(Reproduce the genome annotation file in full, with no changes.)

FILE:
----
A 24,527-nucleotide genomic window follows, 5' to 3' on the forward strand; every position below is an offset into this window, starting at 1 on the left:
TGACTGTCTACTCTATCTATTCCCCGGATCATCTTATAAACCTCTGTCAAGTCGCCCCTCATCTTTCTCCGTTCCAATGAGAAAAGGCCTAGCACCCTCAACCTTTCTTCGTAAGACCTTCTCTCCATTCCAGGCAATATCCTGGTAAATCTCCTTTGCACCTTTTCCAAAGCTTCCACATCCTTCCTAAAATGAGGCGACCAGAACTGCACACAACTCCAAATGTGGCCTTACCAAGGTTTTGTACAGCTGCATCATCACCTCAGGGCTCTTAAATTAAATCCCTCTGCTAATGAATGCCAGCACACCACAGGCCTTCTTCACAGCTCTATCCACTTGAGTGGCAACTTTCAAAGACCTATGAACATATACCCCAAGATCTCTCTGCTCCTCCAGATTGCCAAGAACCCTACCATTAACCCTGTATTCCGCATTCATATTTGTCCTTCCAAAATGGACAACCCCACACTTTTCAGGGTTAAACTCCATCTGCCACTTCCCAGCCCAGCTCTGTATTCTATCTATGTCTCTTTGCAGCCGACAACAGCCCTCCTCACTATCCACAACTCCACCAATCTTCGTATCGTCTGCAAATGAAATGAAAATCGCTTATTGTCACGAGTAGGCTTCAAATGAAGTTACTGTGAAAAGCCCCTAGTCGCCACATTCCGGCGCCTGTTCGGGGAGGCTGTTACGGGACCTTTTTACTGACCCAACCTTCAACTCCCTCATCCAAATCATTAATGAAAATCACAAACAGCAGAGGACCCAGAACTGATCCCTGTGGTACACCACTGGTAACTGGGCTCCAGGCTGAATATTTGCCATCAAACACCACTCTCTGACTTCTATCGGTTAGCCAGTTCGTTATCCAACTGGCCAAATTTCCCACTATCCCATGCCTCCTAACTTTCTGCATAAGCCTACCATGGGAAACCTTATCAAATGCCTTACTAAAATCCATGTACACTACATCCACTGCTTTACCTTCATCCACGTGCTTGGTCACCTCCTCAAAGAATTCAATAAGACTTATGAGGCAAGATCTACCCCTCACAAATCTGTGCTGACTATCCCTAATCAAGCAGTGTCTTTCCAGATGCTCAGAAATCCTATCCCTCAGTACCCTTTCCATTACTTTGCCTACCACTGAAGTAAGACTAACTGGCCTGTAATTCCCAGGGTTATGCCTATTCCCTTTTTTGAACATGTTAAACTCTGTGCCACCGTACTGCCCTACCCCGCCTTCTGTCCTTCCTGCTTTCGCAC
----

A 24,527-nucleotide genomic window follows, 5' to 3' on the forward strand; every position below is an offset into this window, starting at 1 on the left:
TGACTGTCTACTCTATCTATTCCCCGGATCATCTTATAAACCTCTGTCAAGTCGCCCCTCATCTTTCTCCGTTCCAATGAGAAAAGGCCTAGCACCCTCAACCTTTCTTCGTAAGACCTTCTCTCCATTCCAGGCAATATCCTGGTAAATCTCCTTTGCACCTTTTCCAAAGCTTCCACATCCTTCCTAAAATGAGGCGACCAGAACTGCACACAACTCCAAATGTGGCCTTACCAAGGTTTTGTACAGCTGCATCATCACCTCAGGGCTCTTAAATTAAATCCCTCTGCTAATGAATGCCAGCACACCACAGGCCTTCTTCACAGCTCTATCCACTTGAGTGGCAACTTTCAAAGACCTATGAACATATACCCCAAGATCTCTCTGCTCCTCCAGATTGCCAAGAACCCTACCATTAACCCTGTATTCCGCATTCATATTTGTCCTTCCAAAATGGACAACCCCACACTTTTCAGGGTTAAACTCCATCTGCCACTTCCCAGCCCAGCTCTGTATTCTATCTATGTCTCTTTGCAGCCGACAACAGCCCTCCTCACTATCCACAACTCCACCAATCTTCGTATCGTCTGCAAATGAAATGAAAATCGCTTATTGTCACGAGTAGGCTTCAAATGAAGTTACTGTGAAAAGCCCCTAGTCGCCACATTCCGGCGCCTGTTCGGGGAGGCTGTTACGGGACCTTTTTACTGACCCAACCTTCAACTCCCTCATCCAAATCATTAATGAAAATCACAAACAGCAGAGGACCCAGAACTGATCCCTGTGGTACACCACTGGTAACTGGGCTCCAGGCTGAATATTTGCCATCAAACACCACTCTCTGACTTCTATCGGTTAGCCAGTTCGTTATCCAACTGGCCAAATTTCCCACTATCCCATGCCTCCTAACTTTCTGCATAAGCCTACCATGGGAAACCTTATCAAATGCCTTACTAAAATCCATGTACACTACATCCACTGCTTTACCTTCATCCACGTGCTTGGTCACCTCCTCAAAGAATTCAATAAGACTTATGAGGCAAGATCTACCCCTCACAAATCTGTGCTGACTATCCCTAATCAAGCAGTGTCTTTCCAGATGCTCAGAAATCCTATCCCTCAGTACCCTTTCCATTACTTTGCCTACCACTGAAGTAAGACTAACTGGCCTGTAATTCCCAGGGTTATGCCTATTCCCTTTTTTGAACATGTTAAACTCTGTGCCACCGTACTGCCCTACCCCGCCTTCTGTCCTTCCTGCTTTCGCAC